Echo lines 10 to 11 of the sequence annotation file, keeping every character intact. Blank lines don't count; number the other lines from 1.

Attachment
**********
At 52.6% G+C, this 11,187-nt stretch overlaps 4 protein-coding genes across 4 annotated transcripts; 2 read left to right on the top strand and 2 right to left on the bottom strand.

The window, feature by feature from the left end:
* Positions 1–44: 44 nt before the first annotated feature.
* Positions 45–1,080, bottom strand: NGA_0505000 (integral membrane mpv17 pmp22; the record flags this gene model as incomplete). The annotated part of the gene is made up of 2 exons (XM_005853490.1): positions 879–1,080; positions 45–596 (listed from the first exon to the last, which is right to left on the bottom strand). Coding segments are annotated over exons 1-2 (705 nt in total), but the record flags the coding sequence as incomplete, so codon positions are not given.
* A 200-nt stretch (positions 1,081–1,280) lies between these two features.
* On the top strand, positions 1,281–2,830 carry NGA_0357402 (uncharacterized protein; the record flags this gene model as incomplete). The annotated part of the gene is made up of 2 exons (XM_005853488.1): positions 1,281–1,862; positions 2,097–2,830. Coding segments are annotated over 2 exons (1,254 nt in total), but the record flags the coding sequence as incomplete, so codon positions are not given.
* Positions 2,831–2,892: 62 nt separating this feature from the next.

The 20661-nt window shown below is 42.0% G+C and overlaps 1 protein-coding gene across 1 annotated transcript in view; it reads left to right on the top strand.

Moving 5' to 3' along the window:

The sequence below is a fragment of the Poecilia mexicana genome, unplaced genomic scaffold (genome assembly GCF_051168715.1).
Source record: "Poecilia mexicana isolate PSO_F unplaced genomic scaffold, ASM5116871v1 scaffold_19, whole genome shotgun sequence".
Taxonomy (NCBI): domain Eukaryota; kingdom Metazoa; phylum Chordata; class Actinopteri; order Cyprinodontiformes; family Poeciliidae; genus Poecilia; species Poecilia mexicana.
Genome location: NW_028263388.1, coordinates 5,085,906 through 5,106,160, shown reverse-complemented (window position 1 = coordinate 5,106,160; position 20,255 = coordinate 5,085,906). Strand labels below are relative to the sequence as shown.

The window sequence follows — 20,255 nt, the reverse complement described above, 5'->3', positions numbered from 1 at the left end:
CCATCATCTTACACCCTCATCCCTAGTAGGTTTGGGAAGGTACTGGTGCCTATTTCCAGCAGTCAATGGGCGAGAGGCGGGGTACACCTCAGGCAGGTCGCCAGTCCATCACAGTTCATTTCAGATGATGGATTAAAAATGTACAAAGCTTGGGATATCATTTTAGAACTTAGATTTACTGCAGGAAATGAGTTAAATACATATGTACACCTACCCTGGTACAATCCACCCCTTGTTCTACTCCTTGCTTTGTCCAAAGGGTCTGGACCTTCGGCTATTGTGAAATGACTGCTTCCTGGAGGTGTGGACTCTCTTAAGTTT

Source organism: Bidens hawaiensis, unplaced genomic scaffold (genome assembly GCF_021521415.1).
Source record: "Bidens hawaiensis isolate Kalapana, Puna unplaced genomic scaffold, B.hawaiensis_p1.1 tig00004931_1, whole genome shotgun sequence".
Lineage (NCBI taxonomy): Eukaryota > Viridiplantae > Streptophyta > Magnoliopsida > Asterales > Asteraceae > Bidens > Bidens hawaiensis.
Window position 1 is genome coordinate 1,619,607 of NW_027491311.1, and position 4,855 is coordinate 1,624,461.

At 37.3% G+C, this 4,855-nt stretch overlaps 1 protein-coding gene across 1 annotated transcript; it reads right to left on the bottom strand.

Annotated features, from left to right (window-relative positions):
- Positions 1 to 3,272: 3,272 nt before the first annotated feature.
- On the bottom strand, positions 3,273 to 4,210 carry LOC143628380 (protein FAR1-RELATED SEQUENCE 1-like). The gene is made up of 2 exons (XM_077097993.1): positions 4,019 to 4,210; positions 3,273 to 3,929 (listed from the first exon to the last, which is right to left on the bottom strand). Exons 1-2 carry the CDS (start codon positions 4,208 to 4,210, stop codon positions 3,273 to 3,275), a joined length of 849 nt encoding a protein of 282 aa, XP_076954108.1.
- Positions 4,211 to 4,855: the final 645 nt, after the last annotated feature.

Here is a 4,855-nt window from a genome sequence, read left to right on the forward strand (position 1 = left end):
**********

The sequence below is a fragment of the Poecilia mexicana genome, unplaced genomic scaffold (genome assembly GCF_051168715.1).
Source record: "Poecilia mexicana isolate PSO_F unplaced genomic scaffold, ASM5116871v1 scaffold_19, whole genome shotgun sequence".